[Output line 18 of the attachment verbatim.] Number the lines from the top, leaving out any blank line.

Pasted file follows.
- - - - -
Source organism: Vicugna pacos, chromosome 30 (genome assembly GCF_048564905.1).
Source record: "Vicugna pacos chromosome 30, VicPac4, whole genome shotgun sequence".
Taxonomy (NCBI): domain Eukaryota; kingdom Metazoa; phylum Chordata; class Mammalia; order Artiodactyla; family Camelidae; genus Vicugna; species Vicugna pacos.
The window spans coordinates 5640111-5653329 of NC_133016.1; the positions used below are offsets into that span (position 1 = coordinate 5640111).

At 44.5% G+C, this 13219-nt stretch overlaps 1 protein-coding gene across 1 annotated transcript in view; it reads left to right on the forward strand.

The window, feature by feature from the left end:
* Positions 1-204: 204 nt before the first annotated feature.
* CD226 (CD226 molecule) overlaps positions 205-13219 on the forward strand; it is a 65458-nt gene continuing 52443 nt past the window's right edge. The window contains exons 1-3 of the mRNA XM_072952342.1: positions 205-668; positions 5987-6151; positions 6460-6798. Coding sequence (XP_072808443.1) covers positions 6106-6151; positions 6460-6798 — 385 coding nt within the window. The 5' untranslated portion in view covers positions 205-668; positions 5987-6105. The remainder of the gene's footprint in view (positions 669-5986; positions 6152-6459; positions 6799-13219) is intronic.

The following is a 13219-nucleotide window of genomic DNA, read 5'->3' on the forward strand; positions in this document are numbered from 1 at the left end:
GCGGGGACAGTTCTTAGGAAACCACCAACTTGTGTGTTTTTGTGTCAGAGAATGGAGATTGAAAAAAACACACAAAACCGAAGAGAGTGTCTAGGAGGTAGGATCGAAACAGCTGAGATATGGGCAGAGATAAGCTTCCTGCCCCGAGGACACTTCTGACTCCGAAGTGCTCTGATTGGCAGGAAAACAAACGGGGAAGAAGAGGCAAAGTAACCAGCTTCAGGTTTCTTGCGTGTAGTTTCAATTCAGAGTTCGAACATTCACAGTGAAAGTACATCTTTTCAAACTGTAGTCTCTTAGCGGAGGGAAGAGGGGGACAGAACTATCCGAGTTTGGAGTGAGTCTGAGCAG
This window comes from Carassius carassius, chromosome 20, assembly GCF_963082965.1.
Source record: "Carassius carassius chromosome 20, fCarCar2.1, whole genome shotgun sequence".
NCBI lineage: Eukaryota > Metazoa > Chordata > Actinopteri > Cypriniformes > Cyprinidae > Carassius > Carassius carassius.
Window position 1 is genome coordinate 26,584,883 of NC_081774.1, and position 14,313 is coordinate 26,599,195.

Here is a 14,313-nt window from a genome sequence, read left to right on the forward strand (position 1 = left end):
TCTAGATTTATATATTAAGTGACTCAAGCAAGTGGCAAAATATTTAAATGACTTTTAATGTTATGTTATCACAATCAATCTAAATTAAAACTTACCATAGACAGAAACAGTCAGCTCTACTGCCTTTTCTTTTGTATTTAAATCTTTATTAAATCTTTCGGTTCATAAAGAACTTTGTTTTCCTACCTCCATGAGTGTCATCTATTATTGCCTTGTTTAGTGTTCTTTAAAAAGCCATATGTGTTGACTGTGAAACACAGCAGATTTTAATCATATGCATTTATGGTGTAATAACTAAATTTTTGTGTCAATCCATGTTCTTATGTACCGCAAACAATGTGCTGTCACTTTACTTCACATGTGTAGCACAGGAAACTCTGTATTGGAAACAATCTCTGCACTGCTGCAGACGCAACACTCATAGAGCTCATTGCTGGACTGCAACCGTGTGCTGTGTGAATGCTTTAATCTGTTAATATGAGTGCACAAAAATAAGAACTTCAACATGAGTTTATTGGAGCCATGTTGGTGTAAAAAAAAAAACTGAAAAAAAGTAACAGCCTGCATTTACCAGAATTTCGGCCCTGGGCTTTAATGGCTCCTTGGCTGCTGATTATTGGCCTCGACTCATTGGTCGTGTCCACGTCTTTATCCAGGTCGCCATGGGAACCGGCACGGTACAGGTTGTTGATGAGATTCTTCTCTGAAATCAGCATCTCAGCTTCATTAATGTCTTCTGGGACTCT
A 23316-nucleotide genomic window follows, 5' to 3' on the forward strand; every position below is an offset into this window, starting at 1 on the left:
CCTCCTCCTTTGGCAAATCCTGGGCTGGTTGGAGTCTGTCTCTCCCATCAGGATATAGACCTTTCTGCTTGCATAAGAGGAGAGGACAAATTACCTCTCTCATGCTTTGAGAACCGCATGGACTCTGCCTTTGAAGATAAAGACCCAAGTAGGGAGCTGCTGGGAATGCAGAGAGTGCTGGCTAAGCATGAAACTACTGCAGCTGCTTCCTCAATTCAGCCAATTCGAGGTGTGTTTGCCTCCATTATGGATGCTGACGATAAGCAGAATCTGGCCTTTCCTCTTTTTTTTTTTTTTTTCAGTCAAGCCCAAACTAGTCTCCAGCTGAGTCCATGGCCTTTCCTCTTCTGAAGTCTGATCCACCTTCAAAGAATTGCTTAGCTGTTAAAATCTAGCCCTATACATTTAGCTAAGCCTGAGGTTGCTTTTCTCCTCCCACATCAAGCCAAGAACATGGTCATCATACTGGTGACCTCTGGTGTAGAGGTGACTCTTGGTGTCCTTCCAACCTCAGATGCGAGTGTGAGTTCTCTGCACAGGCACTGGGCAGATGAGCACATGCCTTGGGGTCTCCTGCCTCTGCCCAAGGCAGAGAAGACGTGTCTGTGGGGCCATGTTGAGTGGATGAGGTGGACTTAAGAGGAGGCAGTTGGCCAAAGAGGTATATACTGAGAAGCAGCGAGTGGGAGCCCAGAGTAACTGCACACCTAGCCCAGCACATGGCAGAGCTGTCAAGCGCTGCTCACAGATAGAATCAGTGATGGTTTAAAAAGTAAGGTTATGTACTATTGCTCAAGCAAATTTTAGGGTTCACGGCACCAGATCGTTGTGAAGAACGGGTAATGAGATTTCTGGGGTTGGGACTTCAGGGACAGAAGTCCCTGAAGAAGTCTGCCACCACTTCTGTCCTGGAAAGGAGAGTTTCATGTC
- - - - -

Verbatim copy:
CCTCCTCCTTTGGCAAATCCTGGGCTGGTTGGAGTCTGTCTCTCCCATCAGGATATAGACCTTTCTGCTTGCATAAGAGGAGAGGACAAATTACCTCTCTCATGCTTTGAGAACCGCATGGACTCTGCCTTTGAAGATAAAGACCCAAGTAGGGAGCTGCTGGGAATGCAGAGAGTGCTGGCTAAGCATGAAACTACTGCAGCTGCTTCCTCAATTCAGCCAATTCGAGGTGTGTTTGCCTCCATTATGGATGCTGACGATAAGCAGAATCTGGCCTTTCCTCTTTTTTTTTTTTTTTTCAGTCAAGCCCAAACTAGTCTCCAGCTGAGTCCATGGCCTTTCCTCTTCTGAAGTCTGATCCACCTTCAAAGAATTGCTTAGCTGTTAAAATCTAGCCCTATACATTTAGCTAAGCCTGAGGTTGCTTTTCTCCTCCCACATCAAGCCAAGAACATGGTCATCATACTGGTGACCTCTGGTGTAGAGGTGACTCTTGGTGTCCTTCCAACCTCAGATGCGAGTGTGAGTTCTCTGCACAGGCACTGGGCAGATGAGCACATGCCTTGGGGTCTCCTGCCTCTGCCCAAGGCAGAGAAGACGTGTCTGTGGGGCCATGTTGAGTGGATGAGGTGGACTTAAGAGGAGGCAGTTGGCCAAAGAGGTATATACTGAGAAGCAGCGAGTGGGAGCCCAGAGTAACTGCACACCTAGCCCAGCACATGGCAGAGCTGTCAAGCGCTGCTCACAGATAGAATCAGTGATGGTTTAAAAAGTAAGGTTATGTACTATTGCTCAAGCAAATTTTAGGGTTCACGGCACCAGATCGTTGTGAAGAACGGGTAATGAGATTTCTGGGGTTGGGACTTCAGGGACAGAAGTCCCTGAAGAAGTCTGCCACCACTTCTGTCCTGGAAAGGAGAGTTTCATGTC